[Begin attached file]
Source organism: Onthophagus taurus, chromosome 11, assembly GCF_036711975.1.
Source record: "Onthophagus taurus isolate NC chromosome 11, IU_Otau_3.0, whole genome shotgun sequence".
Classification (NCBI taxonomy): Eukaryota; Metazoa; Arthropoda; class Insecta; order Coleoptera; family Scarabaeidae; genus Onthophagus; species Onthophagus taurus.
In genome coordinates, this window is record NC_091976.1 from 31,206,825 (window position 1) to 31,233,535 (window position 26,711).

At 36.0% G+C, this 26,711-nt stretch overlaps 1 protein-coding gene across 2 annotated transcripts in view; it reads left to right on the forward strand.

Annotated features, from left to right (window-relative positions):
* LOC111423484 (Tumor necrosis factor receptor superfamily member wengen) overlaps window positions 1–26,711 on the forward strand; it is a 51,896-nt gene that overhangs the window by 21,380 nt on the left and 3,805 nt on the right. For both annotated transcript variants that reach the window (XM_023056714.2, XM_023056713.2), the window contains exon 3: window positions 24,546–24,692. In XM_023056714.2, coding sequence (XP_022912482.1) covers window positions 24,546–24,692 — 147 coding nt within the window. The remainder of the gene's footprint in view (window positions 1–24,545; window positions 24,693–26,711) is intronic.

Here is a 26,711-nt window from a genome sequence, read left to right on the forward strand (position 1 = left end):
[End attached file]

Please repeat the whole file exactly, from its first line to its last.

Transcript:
Source organism: Onthophagus taurus, chromosome 11, assembly GCF_036711975.1.
Source record: "Onthophagus taurus isolate NC chromosome 11, IU_Otau_3.0, whole genome shotgun sequence".
Classification (NCBI taxonomy): Eukaryota; Metazoa; Arthropoda; class Insecta; order Coleoptera; family Scarabaeidae; genus Onthophagus; species Onthophagus taurus.
In genome coordinates, this window is record NC_091976.1 from 31,206,825 (window position 1) to 31,233,535 (window position 26,711).

At 36.0% G+C, this 26,711-nt stretch overlaps 1 protein-coding gene across 2 annotated transcripts in view; it reads left to right on the forward strand.

Annotated features, from left to right (window-relative positions):
* LOC111423484 (Tumor necrosis factor receptor superfamily member wengen) overlaps window positions 1–26,711 on the forward strand; it is a 51,896-nt gene that overhangs the window by 21,380 nt on the left and 3,805 nt on the right. For both annotated transcript variants that reach the window (XM_023056714.2, XM_023056713.2), the window contains exon 3: window positions 24,546–24,692. In XM_023056714.2, coding sequence (XP_022912482.1) covers window positions 24,546–24,692 — 147 coding nt within the window. The remainder of the gene's footprint in view (window positions 1–24,545; window positions 24,693–26,711) is intronic.

Here is a 26,711-nt window from a genome sequence, read left to right on the forward strand (position 1 = left end):